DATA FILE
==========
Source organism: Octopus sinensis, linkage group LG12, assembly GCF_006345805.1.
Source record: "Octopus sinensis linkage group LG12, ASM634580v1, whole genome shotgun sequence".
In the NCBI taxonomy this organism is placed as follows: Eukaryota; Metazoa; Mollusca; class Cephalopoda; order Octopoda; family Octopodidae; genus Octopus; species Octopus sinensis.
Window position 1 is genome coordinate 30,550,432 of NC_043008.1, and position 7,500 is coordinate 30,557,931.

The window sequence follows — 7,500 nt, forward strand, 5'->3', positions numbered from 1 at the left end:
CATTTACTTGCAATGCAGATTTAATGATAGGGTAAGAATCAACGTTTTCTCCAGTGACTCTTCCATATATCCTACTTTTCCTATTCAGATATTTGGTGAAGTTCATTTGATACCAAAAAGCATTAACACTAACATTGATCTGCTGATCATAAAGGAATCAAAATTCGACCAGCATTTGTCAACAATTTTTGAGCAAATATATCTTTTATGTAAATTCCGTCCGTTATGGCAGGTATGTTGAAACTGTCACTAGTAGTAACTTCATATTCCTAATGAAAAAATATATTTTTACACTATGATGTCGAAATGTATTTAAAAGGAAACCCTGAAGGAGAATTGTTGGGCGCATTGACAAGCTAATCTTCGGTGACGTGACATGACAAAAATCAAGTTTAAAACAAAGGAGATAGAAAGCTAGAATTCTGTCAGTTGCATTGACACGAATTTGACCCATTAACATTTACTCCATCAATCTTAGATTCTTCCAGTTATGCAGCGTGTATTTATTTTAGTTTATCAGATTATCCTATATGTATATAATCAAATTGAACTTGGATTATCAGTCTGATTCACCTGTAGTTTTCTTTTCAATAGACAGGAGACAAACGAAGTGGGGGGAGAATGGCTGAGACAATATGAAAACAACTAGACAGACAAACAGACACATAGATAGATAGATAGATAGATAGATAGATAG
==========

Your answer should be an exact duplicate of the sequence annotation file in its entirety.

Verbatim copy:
Source organism: Octopus sinensis, linkage group LG12, assembly GCF_006345805.1.
Source record: "Octopus sinensis linkage group LG12, ASM634580v1, whole genome shotgun sequence".
In the NCBI taxonomy this organism is placed as follows: Eukaryota; Metazoa; Mollusca; class Cephalopoda; order Octopoda; family Octopodidae; genus Octopus; species Octopus sinensis.
Window position 1 is genome coordinate 30,550,432 of NC_043008.1, and position 7,500 is coordinate 30,557,931.

The window sequence follows — 7,500 nt, forward strand, 5'->3', positions numbered from 1 at the left end:
CATTTACTTGCAATGCAGATTTAATGATAGGGTAAGAATCAACGTTTTCTCCAGTGACTCTTCCATATATCCTACTTTTCCTATTCAGATATTTGGTGAAGTTCATTTGATACCAAAAAGCATTAACACTAACATTGATCTGCTGATCATAAAGGAATCAAAATTCGACCAGCATTTGTCAACAATTTTTGAGCAAATATATCTTTTATGTAAATTCCGTCCGTTATGGCAGGTATGTTGAAACTGTCACTAGTAGTAACTTCATATTCCTAATGAAAAAATATATTTTTACACTATGATGTCGAAATGTATTTAAAAGGAAACCCTGAAGGAGAATTGTTGGGCGCATTGACAAGCTAATCTTCGGTGACGTGACATGACAAAAATCAAGTTTAAAACAAAGGAGATAGAAAGCTAGAATTCTGTCAGTTGCATTGACACGAATTTGACCCATTAACATTTACTCCATCAATCTTAGATTCTTCCAGTTATGCAGCGTGTATTTATTTTAGTTTATCAGATTATCCTATATGTATATAATCAAATTGAACTTGGATTATCAGTCTGATTCACCTGTAGTTTTCTTTTCAATAGACAGGAGACAAACGAAGTGGGGGGAGAATGGCTGAGACAATATGAAAACAACTAGACAGACAAACAGACACATAGATAGATAGATAGATAGATAGATAGATAG